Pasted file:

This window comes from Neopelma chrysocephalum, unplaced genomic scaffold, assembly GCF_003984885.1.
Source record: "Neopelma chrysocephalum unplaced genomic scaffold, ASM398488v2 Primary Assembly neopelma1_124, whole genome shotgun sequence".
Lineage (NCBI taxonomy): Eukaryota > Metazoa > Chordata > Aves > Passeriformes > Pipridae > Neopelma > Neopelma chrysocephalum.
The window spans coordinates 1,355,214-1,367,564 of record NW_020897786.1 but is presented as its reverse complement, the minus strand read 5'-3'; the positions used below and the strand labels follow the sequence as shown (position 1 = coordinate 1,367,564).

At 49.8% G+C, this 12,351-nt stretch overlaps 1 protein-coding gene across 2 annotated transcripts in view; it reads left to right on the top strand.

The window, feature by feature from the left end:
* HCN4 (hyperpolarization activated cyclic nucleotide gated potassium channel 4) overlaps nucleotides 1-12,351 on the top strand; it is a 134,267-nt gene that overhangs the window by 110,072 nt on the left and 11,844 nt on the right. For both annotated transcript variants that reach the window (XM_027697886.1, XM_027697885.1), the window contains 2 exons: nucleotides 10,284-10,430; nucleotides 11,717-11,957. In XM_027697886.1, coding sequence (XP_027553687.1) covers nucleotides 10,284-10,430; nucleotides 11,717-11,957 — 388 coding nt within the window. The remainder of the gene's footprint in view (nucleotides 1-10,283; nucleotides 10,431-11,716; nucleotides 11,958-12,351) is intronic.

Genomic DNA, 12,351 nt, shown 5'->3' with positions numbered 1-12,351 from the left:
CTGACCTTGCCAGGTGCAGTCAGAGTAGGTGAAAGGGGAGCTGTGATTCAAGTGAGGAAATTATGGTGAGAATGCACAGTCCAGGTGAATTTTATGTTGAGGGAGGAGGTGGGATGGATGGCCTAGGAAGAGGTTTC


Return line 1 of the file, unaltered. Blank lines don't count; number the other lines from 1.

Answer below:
This window comes from Neopelma chrysocephalum, unplaced genomic scaffold, assembly GCF_003984885.1.